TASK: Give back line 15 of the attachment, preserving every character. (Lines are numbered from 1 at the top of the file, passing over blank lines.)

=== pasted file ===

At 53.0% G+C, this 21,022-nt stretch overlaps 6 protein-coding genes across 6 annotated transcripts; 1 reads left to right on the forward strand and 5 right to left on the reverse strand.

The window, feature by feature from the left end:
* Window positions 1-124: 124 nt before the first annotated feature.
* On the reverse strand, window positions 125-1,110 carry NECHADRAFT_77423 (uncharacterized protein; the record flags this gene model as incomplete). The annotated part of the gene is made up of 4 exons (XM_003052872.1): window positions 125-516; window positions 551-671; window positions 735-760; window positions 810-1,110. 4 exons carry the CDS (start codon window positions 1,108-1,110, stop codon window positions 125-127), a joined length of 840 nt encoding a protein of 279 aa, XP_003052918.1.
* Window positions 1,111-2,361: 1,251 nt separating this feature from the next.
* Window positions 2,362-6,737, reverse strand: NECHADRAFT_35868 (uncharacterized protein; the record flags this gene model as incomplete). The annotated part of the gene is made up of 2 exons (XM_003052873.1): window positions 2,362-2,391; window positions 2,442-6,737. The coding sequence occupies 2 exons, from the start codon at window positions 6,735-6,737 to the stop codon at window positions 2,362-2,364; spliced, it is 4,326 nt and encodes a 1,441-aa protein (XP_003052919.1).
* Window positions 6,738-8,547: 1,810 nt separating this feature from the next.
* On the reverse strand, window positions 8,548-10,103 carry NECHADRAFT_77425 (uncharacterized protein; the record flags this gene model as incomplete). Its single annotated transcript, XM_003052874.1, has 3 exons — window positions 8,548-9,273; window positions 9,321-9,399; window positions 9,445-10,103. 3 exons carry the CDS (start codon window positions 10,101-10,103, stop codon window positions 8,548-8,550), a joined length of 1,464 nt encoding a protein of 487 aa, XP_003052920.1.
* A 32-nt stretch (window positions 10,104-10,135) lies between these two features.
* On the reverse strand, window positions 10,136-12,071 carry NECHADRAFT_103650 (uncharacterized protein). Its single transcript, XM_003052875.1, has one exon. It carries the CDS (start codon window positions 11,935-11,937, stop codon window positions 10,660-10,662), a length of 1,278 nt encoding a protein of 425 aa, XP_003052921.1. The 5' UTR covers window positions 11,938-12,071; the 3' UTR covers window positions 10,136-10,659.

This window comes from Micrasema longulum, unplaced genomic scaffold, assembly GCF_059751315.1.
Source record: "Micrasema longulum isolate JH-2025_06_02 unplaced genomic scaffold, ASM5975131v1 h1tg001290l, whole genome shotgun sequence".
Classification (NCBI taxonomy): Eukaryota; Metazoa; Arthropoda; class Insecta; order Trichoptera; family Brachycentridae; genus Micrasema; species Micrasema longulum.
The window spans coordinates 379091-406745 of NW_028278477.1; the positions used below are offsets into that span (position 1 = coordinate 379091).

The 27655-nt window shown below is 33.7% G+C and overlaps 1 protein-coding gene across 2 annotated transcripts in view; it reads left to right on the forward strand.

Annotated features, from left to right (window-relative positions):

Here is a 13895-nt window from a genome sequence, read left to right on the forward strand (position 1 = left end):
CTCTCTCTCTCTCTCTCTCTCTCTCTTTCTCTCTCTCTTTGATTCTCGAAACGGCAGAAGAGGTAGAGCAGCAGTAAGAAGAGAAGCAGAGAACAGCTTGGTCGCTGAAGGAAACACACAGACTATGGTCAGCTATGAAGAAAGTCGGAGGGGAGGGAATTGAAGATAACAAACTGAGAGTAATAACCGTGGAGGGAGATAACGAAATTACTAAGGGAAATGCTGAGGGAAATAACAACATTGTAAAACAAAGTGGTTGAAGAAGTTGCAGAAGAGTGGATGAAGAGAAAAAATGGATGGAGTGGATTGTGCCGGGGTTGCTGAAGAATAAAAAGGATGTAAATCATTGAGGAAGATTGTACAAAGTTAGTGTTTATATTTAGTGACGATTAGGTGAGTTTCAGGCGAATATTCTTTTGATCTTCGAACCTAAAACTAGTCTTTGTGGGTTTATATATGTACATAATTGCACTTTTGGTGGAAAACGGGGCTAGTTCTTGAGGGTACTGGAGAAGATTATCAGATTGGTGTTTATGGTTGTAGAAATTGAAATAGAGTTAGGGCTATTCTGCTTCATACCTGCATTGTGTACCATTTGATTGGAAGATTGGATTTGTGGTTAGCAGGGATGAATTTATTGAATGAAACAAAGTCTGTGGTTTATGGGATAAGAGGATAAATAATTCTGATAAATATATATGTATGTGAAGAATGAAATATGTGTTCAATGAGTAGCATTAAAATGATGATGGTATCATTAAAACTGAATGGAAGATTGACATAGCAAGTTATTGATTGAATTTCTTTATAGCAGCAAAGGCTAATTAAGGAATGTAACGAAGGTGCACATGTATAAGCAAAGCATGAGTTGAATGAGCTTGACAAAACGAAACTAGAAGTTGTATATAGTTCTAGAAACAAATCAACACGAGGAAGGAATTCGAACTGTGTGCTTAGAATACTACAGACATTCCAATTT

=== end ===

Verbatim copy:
The 27655-nt window shown below is 33.7% G+C and overlaps 1 protein-coding gene across 2 annotated transcripts in view; it reads left to right on the forward strand.